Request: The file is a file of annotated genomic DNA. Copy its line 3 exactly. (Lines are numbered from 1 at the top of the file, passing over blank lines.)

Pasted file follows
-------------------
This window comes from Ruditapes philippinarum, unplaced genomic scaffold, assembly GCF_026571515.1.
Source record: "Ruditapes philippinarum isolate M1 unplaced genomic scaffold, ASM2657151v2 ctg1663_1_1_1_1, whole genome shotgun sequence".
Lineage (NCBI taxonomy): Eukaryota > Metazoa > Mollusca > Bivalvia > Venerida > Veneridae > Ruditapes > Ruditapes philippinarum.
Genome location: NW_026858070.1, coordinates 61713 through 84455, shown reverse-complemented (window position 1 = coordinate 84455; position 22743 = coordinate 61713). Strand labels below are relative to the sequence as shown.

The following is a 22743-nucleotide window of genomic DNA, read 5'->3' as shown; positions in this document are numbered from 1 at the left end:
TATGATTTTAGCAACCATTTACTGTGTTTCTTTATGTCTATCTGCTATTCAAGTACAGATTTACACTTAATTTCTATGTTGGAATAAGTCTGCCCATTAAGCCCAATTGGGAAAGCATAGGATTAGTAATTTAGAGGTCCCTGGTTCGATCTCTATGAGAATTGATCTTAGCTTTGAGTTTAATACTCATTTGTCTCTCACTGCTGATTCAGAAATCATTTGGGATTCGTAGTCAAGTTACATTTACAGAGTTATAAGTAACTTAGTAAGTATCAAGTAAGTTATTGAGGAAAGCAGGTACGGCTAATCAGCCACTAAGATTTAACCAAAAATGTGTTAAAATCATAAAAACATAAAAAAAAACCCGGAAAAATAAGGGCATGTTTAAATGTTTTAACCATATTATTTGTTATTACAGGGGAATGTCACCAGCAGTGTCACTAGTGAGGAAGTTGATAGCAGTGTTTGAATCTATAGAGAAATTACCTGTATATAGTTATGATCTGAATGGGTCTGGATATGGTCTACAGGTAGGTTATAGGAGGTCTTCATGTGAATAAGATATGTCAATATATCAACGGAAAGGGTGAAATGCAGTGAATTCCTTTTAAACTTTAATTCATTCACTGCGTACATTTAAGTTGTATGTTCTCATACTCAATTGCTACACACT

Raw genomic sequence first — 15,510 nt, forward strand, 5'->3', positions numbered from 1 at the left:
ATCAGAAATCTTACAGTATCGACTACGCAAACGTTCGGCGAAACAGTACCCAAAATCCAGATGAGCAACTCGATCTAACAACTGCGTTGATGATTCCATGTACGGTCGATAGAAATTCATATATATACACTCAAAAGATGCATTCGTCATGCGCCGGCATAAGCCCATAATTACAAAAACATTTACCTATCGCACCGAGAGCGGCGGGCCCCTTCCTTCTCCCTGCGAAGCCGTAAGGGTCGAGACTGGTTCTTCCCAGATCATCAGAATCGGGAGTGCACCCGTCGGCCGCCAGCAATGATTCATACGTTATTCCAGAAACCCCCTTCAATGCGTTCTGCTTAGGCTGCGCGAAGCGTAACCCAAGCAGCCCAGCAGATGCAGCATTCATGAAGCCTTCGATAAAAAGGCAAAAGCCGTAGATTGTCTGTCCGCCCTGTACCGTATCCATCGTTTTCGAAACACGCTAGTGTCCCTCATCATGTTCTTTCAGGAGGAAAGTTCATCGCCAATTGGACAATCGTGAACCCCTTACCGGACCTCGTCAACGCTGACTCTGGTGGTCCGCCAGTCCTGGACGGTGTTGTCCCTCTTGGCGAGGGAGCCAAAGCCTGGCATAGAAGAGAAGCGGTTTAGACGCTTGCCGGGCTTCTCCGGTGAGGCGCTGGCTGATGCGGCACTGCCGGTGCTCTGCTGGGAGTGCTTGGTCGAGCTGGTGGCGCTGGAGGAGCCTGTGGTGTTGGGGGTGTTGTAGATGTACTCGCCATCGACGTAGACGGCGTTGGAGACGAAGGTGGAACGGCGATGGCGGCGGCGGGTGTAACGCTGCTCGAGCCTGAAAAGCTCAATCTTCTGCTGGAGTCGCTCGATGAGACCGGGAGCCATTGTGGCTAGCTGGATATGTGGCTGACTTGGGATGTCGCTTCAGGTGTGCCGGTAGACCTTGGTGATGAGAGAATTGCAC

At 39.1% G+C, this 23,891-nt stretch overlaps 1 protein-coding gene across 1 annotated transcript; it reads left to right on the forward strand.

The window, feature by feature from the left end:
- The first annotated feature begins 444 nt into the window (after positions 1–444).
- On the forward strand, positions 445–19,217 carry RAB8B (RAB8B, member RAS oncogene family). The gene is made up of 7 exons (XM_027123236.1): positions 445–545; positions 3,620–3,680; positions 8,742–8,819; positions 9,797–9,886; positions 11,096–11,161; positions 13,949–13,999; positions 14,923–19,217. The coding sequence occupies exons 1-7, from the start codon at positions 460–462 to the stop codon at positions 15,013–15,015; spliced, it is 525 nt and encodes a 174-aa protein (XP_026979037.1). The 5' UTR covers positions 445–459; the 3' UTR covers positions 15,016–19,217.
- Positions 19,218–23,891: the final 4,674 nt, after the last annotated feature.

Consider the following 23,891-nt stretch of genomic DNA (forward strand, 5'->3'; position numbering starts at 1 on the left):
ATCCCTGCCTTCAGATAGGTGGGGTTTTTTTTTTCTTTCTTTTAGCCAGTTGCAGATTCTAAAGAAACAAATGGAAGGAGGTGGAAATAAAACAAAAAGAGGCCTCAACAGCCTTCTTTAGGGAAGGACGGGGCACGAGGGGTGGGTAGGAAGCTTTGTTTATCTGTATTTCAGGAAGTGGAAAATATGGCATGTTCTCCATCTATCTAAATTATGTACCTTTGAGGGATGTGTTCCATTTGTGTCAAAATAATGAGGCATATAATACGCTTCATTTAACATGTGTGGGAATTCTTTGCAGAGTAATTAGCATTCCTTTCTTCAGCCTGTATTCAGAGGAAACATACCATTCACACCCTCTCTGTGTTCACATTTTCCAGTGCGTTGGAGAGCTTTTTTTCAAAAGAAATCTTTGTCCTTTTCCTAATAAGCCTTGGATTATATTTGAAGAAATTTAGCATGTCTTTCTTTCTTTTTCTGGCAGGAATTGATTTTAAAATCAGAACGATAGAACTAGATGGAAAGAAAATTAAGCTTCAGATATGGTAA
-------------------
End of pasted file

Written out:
Lineage (NCBI taxonomy): Eukaryota > Metazoa > Mollusca > Bivalvia > Venerida > Veneridae > Ruditapes > Ruditapes philippinarum.